Saturday, July 4, 2015
The two independence days
It is a popular bit of historical trivia that there are actually two candidates for the date of the attempted secession of the thirteen North American colonies in July 1776. This is due to the fact that there were two processes in motion related to the secession movement. The first was a motion introduced in the Second Continental Congress on June 7 by Richard Henry Lee of Virginia, the so-called Resolution of Independence, that the colonies "are, and of right ought to be, independent states." Lee's resolution also called on the Congress to "take the most effectual measures for forming foreign Alliances," and to prepare a plan of confederation for the thirteen colonies. Four days after Lee's resolution was introduced, the second process was set in motion when a committee of five members was appointed to draft a document formally announcing (and justifying) the break from Great Britain.
The two processes moved in tandem throughout the month of June 1776. While Lee and John Adams of Massachusetts worked to raise support for the resolution among the less radical members of the Congress, Adams was also serving on the committee drafting the formal declaration of independence. Adams clearly saw the former as more important than the latter, for he left the drafting of the declaration to the youngest and, in many ways, least renowned member of the committee: Thomas Jefferson of Virginia.
The two processes came to a head slightly out of sync with one another. Jefferson and the other committee members presented a draft declaration to the Congress on June 28; however, the Congress chose to set aside consideration of the declaration, and instead focus on Lee's resolution. It was not until July 2, 1776, that Lee and Adams were able to bring the rest of the Congress to the point where twelve of the thirteen colonies were prepared to approve the resolution (New York choosing to abstain in the absence of any instructions from the colonial government). This is the date that most people in the United States of Mexico, the political heirs of the rebels, choose to celebrate as Independence Day.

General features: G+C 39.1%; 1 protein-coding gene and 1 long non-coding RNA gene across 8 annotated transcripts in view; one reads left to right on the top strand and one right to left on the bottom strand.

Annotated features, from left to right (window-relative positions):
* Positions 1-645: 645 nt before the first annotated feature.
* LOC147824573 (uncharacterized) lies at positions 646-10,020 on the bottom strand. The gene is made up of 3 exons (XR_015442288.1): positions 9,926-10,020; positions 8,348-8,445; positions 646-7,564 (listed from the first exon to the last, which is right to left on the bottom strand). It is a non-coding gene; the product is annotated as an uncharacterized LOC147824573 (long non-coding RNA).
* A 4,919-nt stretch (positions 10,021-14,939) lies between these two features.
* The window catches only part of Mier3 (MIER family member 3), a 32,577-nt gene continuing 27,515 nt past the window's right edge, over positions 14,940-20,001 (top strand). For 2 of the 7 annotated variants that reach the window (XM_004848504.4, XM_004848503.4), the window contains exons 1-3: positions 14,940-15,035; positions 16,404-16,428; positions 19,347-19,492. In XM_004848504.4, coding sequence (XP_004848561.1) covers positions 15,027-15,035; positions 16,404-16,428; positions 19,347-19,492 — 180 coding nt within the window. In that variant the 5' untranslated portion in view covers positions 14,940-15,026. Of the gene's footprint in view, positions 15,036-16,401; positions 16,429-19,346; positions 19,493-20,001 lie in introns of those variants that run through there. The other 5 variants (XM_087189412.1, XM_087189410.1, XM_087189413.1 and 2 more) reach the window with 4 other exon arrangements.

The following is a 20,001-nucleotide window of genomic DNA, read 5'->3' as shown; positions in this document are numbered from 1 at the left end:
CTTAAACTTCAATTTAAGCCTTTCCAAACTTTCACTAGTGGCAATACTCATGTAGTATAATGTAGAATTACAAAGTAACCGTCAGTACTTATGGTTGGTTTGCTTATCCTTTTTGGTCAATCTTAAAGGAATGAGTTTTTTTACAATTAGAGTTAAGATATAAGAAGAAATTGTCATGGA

Once the resolution passed the Congress, the matter of Jefferson's declaration was taken up. The Congress spent two additional days editing the text, which was finally approved on July 4 and sent off to be printed. It is a matter of historical record that a year later, in July 1777, most supporters of the rebellion chose to mark the anniversary of independence on July 4, the date Jefferson's declaration was approved, and not July 2, the date Lee's resolution was approved.
The suppression of the North American Rebellion in June 1778 meant the end of celebrations of the attempted secession. It was only after the Rebellion's surviving leaders (including Adams' widow and children) made the Wilderness Walk to Jefferson that the celebration of "Independence Day" resumed. Mrs. Adams, recalling her husband's prediction that July 2 would be "celebrated by succeeding generations as the great anniversary festival," chose that day to mark the anniversary in 1783, and in every subsequent year. From her and her family, the event spread to the rest of the settlers of Jefferson, and from them to the people of the U.S.M.